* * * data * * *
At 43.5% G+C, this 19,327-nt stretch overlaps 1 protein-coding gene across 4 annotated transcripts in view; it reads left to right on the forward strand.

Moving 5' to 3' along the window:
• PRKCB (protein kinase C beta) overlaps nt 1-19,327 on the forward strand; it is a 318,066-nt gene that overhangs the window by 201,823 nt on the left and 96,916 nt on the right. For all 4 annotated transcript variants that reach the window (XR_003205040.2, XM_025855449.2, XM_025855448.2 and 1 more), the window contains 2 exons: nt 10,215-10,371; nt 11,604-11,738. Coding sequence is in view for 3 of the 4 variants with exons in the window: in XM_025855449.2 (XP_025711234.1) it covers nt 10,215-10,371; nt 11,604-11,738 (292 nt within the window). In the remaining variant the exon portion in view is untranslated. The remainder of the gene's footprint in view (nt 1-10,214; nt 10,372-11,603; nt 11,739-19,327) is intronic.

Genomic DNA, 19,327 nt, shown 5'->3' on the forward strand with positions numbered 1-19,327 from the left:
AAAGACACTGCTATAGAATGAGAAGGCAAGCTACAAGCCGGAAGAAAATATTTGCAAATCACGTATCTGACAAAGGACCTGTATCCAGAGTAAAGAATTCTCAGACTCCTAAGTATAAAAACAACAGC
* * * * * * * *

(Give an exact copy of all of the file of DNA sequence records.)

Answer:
At 43.5% G+C, this 19,327-nt stretch overlaps 1 protein-coding gene across 4 annotated transcripts in view; it reads left to right on the forward strand.

Moving 5' to 3' along the window:
• PRKCB (protein kinase C beta) overlaps nt 1-19,327 on the forward strand; it is a 318,066-nt gene that overhangs the window by 201,823 nt on the left and 96,916 nt on the right. For all 4 annotated transcript variants that reach the window (XR_003205040.2, XM_025855449.2, XM_025855448.2 and 1 more), the window contains 2 exons: nt 10,215-10,371; nt 11,604-11,738. Coding sequence is in view for 3 of the 4 variants with exons in the window: in XM_025855449.2 (XP_025711234.1) it covers nt 10,215-10,371; nt 11,604-11,738 (292 nt within the window). In the remaining variant the exon portion in view is untranslated. The remainder of the gene's footprint in view (nt 1-10,214; nt 10,372-11,603; nt 11,739-19,327) is intronic.

Genomic DNA, 19,327 nt, shown 5'->3' on the forward strand with positions numbered 1-19,327 from the left:
AAAGACACTGCTATAGAATGAGAAGGCAAGCTACAAGCCGGAAGAAAATATTTGCAAATCACGTATCTGACAAAGGACCTGTATCCAGAGTAAAGAATTCTCAGACTCCTAAGTATAAAAACAACAGC